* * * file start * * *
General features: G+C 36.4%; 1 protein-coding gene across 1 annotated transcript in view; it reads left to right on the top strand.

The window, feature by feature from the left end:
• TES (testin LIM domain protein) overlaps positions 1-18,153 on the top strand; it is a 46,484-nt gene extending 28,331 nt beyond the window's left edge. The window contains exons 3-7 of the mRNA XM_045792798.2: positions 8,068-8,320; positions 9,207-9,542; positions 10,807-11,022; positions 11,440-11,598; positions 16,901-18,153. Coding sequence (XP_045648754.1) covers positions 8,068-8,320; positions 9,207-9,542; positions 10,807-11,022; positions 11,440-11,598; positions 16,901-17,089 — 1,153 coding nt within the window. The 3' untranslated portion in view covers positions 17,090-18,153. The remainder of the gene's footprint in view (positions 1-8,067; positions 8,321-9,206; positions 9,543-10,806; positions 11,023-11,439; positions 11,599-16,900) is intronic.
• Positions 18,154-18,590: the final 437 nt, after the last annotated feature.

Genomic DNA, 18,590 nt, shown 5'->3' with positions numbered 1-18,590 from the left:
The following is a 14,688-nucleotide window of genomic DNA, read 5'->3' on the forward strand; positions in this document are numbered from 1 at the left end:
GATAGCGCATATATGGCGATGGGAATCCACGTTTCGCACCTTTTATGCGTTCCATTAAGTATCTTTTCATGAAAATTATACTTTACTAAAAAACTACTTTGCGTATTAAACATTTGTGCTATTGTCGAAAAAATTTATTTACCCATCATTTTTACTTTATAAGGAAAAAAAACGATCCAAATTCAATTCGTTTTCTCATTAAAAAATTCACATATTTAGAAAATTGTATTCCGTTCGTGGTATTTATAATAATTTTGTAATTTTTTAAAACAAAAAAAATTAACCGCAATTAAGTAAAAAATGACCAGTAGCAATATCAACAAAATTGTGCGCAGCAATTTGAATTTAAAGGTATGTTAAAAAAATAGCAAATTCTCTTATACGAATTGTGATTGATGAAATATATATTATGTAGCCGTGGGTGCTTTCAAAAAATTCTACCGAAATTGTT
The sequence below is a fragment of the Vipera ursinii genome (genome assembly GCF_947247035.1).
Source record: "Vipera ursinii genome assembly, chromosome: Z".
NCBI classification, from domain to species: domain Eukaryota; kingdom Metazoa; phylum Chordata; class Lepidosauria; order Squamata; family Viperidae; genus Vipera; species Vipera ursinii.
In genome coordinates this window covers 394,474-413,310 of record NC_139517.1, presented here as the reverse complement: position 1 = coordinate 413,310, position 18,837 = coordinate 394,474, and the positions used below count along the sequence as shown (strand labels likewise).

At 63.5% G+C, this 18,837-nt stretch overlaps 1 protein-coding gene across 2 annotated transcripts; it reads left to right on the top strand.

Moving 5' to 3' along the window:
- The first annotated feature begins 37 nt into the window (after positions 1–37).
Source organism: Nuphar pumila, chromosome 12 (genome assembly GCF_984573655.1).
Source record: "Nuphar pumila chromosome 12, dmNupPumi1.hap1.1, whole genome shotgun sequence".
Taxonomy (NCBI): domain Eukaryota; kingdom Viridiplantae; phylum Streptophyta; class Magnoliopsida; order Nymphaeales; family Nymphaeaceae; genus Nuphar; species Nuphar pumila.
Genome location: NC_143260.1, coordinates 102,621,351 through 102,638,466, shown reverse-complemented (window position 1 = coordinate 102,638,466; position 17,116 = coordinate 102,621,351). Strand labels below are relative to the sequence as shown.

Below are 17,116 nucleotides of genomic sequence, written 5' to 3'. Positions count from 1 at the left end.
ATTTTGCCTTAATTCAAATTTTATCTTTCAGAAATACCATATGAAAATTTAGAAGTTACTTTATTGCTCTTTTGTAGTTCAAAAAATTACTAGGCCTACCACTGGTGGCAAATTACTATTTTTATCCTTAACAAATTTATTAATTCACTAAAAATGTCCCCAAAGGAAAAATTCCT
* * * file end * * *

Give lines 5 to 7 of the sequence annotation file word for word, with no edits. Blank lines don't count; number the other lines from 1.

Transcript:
Genomic DNA, 18,590 nt, shown 5'->3' with positions numbered 1-18,590 from the left:
The following is a 14,688-nucleotide window of genomic DNA, read 5'->3' on the forward strand; positions in this document are numbered from 1 at the left end:
GATAGCGCATATATGGCGATGGGAATCCACGTTTCGCACCTTTTATGCGTTCCATTAAGTATCTTTTCATGAAAATTATACTTTACTAAAAAACTACTTTGCGTATTAAACATTTGTGCTATTGTCGAAAAAATTTATTTACCCATCATTTTTACTTTATAAGGAAAAAAAACGATCCAAATTCAATTCGTTTTCTCATTAAAAAATTCACATATTTAGAAAATTGTATTCCGTTCGTGGTATTTATAATAATTTTGTAATTTTTTAAAACAAAAAAAATTAACCGCAATTAAGTAAAAAATGACCAGTAGCAATATCAACAAAATTGTGCGCAGCAATTTGAATTTAAAGGTATGTTAAAAAAATAGCAAATTCTCTTATACGAATTGTGATTGATGAAATATATATTATGTAGCCGTGGGTGCTTTCAAAAAATTCTACCGAAATTGTT